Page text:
I am not used to ill health in myself, which is why not too long ago I signed up to build a chimney with a friend — a friend who should no longer build chimneys. I knew it. John knew it. The clients knew it. But building a chimney is all John wanted to do, so that’s what we did.

I hoped building a chimney would make things feel normal again for John. The aches and pains would surely return, as would the calluses. Although the calluses never really went away, and come to think of it the aches and pains didn’t either. Perhaps other pains would diminish.

John’s ankles don’t work anymore, but he is slender and looks strong. The door handle on his Ford is broken so he has to leave his window open at all times. It’s okay, mine is too.

At work we load pans for mixing the mud, then I mix mud, lay cinder blocks, listen to the radio, sort through brick from stacks all over the Island, mix more mud. Some bricks come from Cottle’s. Some are buried under a pile of horse manure so high it blocks the sun as we dig through the weeds in search of Old Virginias without flaws. They can be flawed according to some parameters, that is the point, but there are flaws that are just not acceptable. In John’s driveway there are a few hundred leftover bricks from a prior job; same clients.

We have one wheelbarrow and instructions not to damage the lawn during construction. We take a different route each time we cross the lawn. This makes crossing a more enjoyable activity than if you were just trying to get from point A to point B as quickly as possible. At the end of each work day I walk backwards and gently rinse the dust and debris from each blade of grass, then shut the water off, close two gates behind me, then a third at the end of the driveway. But the stress of the job is mostly low. One afternoon I even shot a rabbit on the property. The chimney was close to a basketball court so I bought us a ball.

We had a deadline but it was reasonable. We created competitions based mostly on guessing weights or costs of things and often would bet on who could guess the exact time of day. Eventually, we needed scaffolding. We joked we were always one step away from our “big mistake.”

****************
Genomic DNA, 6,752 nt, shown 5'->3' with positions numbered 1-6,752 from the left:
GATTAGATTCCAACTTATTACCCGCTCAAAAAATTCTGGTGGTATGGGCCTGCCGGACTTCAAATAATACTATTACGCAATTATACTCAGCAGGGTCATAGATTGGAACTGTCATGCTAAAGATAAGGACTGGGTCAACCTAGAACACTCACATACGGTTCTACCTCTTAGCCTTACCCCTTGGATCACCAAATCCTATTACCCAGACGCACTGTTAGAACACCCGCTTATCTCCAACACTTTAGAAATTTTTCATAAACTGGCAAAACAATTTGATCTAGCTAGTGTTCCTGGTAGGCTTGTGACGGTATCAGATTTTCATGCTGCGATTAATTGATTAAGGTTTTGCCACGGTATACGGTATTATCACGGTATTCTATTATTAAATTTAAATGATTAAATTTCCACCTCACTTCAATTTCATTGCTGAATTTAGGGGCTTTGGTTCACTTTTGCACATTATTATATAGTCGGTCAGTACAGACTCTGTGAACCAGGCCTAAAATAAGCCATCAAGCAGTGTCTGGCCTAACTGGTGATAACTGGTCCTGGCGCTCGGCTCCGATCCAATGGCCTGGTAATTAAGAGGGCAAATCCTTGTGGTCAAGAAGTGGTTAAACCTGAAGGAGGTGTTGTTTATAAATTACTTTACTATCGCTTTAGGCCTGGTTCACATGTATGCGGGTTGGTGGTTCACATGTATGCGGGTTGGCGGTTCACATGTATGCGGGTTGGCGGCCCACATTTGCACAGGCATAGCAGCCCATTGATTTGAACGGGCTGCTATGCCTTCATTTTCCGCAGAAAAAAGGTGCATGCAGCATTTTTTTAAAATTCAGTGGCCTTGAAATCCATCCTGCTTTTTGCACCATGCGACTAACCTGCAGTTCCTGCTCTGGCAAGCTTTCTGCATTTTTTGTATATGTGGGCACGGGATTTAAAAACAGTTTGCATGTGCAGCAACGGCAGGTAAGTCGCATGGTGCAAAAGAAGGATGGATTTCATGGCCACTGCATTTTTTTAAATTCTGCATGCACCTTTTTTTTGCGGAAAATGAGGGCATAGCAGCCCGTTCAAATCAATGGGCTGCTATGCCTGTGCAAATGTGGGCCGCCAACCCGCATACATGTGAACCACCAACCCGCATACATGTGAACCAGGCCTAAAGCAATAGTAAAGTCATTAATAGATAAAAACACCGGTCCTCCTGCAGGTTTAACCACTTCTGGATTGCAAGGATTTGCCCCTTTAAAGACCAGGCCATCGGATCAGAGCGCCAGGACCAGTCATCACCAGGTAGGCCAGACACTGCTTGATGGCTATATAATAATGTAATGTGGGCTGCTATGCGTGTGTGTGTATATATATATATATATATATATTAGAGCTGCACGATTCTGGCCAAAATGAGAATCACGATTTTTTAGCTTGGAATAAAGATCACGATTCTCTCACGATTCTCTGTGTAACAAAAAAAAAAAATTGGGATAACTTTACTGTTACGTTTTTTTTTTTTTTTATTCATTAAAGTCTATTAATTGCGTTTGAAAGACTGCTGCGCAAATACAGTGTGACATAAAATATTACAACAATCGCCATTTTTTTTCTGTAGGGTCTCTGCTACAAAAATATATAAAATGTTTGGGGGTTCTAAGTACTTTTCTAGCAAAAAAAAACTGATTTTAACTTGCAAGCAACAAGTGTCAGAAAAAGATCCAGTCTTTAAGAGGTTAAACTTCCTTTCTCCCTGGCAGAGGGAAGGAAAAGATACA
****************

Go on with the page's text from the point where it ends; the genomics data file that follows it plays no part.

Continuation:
John felt something would go wrong. He wasn’t sure what but something always does, doesn’t it? Most mornings I would take our wheelbarrow to the gas station to put air in the tire which had a slow leak, but company rules disallowed me from fixing it. When working with John, there are a lot of unwritten rules you must learn.

Most of the time we would meet on the job. We shared newspaper clippings, sometimes clothing and told a lot of stories as the weeks went by. He loaned me his father’s umpire’s mask, as some days I needed to leave early to call Little League games. As a volunteer umpire you can arrive about 15 minutes before the start of the game and not be considered late, so early meant about 3:45 p.m.

John had been my Little League coach. I was on the Tigers with his son and my brother. I remember my first at bat, how hard that pitcher was throwing and how tall he was. I was scared. As I sat in the parking lot of the soccer field in Vineyard Haven a few nights ago, I watched that same pitcher at bat during a men’s league softball game. His name was written on the back of his shirt like a professional ballplayer. I expected him to hit a home run. I was sad when he struck out, cartwheeling his bat with a flip of his still mammoth wrists.

John remembers many things from his days playing Little League: the time he pulled a hidden ball trick at third and was scolded by his father, the controversial trade he was involved in with his best friend and a rival team.

I still remember the triple I hit off the fence with the bases loaded versus the White Sox one spring long ago. We were playing behind the Boys & Girls club that day. I remember the holes in my pants at the knees from sliding and the smell of the grass that stained my pants. I often see my other Little League coaches around. I wave to them in their pickup trucks and on their early morning bicycle rides. Most of the time they wave back. I try to remind myself when calling balls and strikes that these small moments in time will always be remembered by someone.

Each morning when I unroll the air hose at the gas station before beginning to mix the mud, I see trucks filled with landscapers fueling up the machines they tow behind their trucks, and the many empty containers they had finished off the day before. Oftentimes I grab a coffee for John and me after filling up our wheelbarrow tire.

I ended up in the hospital before the job was entirely finished. I guess that’s how it goes. You fight through what you think is the hard stuff and when you put down your tools and dust off your boots, things fall apart and you end up in the E.R. Almost two months later I found myself back at the hospital. What had been considered a successful recovery proved temporary and I was given a prescription for time off and sleep. So I bought film for my camera and got a haircut from a barber who remarked on the same cowlick I have now that I did when playing Little League all those springs ago and sat in the very same barber chair. He probably gave me the same haircut then that he did now.

As I was getting cleaned up a man without any hair on the top of his head walked in. He walked into a nearly empty room and smiled because there was no line. He and the barber traded jabs and pleasantries. They called each other by their first names and were genuinely pleased to see one another. I told the barber that when I reopen my store I want it to be just like his.

“You want to open a barber shop?” he asked.